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Congress this week may kill one of America’s most iconic, and still vital, airplanes. First introduced in the mid-1950s, the U-2 high-altitude intelligence-gathering plane has played a pivotal role since the Cold War. Now, it is on the chopping block, slated to become another casualty in Washington’s defense-budget Kabuki. Recent congressional testimony and number-crunching make the case that Congress should preserve the U-2, and with it America’s continuing dominance of aerial reconnaissance.
The U-2 has survived nearly six decades of service. Designed by legendary Lockheed engineer Clarence ” Kelly ” Johnson -who founded the company’s equally legendary “Skunk Works” advanced aircraft-development division-the first U-2s were delivered by Lockheed in July 1955, just eight months after the final approval of the project.
The technological feat of creating a single-engine glider-like aircraft that could fly at 70,000 feet, nearly half-again as high as any existing airplane, remains one of the most impressive accomplishments in U.S. aeronautical engineering. Today’s budget hawks, however, would be even more impressed to know that Lockheed delivered the original batch of U-2s for 15% less than the agreed-upon price of $22.5 million for the first 20 planes.
Operated by the CIA, the U-2 flew with impunity over the Soviet Union and China until May 1, 1960, when on the very last planned overflight of the U.S.S.R. Francis Gary Powers was shot down and captured, provoking a crisis in U.S.-Soviet relations. Two years later, Air Force Maj. Rudolph Anderson was shot down and killed over Cuba during the missile crisis.
While it easily could have become obsolete in an era of spy satellites, the U-2 over the decades has evolved to remain one of the most precise intelligence, surveillance and reconnaissance platforms in the U.S. arsenal. Now operated by the Air Force, the 27 operational U-2s maintain unparalleled cameras and optical sensors. The Air Force has also modernized the U-2’s electronic-warfare capabilities and data links since 2001, as well as other imagery systems. Its airframe is expected to be usable until 2040. The “Dragon Lady,” as it is nicknamed, is able to reach transcontinental targets on short notice, unlike satellites, which is why it remains a favorite of the intelligence service and combatant commanders alike.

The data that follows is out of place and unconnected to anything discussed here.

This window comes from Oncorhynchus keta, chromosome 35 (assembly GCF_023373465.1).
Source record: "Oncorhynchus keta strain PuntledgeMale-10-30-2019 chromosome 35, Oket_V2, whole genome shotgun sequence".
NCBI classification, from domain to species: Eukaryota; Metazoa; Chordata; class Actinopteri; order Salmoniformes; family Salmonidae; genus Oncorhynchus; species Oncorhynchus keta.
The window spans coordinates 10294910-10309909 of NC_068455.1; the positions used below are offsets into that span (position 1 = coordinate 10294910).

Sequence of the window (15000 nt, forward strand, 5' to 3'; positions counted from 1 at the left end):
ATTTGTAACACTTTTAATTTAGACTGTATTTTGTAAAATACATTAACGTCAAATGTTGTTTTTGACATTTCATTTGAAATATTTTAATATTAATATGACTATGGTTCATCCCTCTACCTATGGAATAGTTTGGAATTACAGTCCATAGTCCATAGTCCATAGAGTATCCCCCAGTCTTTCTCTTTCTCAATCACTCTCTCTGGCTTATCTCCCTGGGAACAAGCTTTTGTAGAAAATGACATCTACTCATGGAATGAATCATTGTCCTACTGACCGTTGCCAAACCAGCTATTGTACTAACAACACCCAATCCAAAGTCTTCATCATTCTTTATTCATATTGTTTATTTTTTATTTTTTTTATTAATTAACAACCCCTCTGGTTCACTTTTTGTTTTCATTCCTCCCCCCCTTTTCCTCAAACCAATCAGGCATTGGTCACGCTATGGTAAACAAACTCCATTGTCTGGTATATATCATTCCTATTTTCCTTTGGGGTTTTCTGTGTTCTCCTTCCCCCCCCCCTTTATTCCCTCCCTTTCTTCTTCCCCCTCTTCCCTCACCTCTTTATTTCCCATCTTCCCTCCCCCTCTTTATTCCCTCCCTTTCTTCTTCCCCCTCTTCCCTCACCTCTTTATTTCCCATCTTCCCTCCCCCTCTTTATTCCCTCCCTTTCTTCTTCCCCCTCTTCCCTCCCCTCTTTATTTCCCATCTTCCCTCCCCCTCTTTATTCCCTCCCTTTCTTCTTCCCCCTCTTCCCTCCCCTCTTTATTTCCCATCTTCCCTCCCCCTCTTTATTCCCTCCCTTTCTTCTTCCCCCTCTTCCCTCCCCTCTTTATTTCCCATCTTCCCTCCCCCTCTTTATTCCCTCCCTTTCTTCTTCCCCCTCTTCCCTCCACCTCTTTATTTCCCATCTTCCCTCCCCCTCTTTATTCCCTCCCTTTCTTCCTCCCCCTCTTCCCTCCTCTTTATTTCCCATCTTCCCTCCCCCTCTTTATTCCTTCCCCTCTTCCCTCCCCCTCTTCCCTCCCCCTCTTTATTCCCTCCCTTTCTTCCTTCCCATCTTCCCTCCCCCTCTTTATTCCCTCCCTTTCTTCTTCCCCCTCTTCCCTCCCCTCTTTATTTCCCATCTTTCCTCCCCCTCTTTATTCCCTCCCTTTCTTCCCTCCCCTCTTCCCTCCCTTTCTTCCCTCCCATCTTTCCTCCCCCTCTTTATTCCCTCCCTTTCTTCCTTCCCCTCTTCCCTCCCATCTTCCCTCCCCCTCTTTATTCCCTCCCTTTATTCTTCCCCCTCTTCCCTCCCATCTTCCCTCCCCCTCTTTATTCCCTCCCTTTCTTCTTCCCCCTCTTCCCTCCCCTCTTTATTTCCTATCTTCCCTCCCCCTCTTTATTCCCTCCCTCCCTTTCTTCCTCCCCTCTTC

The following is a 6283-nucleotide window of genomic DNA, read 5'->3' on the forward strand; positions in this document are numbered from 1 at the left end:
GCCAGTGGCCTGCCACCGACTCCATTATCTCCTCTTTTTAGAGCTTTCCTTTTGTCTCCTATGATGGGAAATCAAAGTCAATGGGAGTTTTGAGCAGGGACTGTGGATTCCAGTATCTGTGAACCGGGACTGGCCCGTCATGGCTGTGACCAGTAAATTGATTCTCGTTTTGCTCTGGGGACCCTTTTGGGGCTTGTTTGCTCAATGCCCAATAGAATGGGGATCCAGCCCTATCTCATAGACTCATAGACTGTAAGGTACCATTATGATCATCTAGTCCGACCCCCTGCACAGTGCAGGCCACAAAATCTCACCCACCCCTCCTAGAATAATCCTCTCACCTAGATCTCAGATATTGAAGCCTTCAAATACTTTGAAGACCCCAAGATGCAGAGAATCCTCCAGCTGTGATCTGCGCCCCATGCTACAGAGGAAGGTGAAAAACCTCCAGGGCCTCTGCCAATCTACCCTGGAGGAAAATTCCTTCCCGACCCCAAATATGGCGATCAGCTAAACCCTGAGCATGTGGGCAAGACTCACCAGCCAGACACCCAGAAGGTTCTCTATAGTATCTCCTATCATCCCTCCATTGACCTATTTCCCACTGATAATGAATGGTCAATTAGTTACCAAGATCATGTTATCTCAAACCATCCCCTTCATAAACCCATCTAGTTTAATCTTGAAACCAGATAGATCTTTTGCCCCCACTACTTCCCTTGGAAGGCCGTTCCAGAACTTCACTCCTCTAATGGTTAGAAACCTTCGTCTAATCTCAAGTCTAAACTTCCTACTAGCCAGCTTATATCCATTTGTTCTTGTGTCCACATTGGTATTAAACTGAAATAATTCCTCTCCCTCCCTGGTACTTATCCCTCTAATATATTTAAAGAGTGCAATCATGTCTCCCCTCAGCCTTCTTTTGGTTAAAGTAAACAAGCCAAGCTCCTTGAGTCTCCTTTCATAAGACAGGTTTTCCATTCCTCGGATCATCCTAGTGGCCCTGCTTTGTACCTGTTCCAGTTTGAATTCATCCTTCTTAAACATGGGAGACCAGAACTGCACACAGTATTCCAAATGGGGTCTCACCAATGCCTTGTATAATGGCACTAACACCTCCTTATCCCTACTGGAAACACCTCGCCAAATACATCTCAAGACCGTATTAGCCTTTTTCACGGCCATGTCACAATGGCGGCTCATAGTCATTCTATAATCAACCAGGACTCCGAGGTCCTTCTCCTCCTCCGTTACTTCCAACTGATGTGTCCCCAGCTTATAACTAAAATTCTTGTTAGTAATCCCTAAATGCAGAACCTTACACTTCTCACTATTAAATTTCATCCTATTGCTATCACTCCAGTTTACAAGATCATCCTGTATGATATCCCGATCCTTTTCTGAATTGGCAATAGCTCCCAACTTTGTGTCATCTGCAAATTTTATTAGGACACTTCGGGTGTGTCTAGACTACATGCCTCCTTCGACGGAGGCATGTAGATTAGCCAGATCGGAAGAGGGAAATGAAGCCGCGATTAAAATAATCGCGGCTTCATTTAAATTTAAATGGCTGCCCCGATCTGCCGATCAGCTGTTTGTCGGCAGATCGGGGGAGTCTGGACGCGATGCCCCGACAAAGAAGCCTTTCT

In the current round of budget cuts, the Air Force initially favored keeping the U-2 and instead retiring 18 of its mid-level RQ-4 Global Hawks, given that those highly touted drones did not have as powerful an optical sensor, cost more than the U-2 to fly, and cannot be flown in adverse weather. This year, however, under congressional pressure, the Air Force did an about-face, offering up all the U-2s in exchange for upgrading the Global Hawks.
It is time to go back to the original plan. From a strategic perspective, the U-2 wins out over Global Hawk. The Dragon Lady still can fly at least 10,000 feet higher than the drone and maintains superior cameras and optical systems. That is why Army Gen. Curtis Scaparrotti, commander of U.S. Forces Korea, testified before the Senate Armed Services Committee last month that the U-2 provides better early warning of a potential North Korean threat. So if it is a matter of avoiding strategic surprise during tense crisis situations, such as in Ukraine or North Korea, the U-2 comes out on top.
What about cost savings? It will take at least $1.77 billion over 10 years, under current plans, to convert all the Global Hawks to carrying current U-2 sensors. Since the cost savings of mothballing the U-2 fleet is estimated at $2.2 billion, that’s a savings of only $430 million.
The Global Hawk’s base flying cost may have come down and it may be able to fly longer than the U-2, but it cannot fly better. If Ukraine has reinforced any lesson, it is to be as prepared as possible to mitigate risk around the globe and avoid surprise. Undoubtedly, one day the U-2 will no longer be able to do its mission better than remotely piloted drones. But that day is not here yet, and it is more cost effective and operationally wise to use the best airplane for the job.
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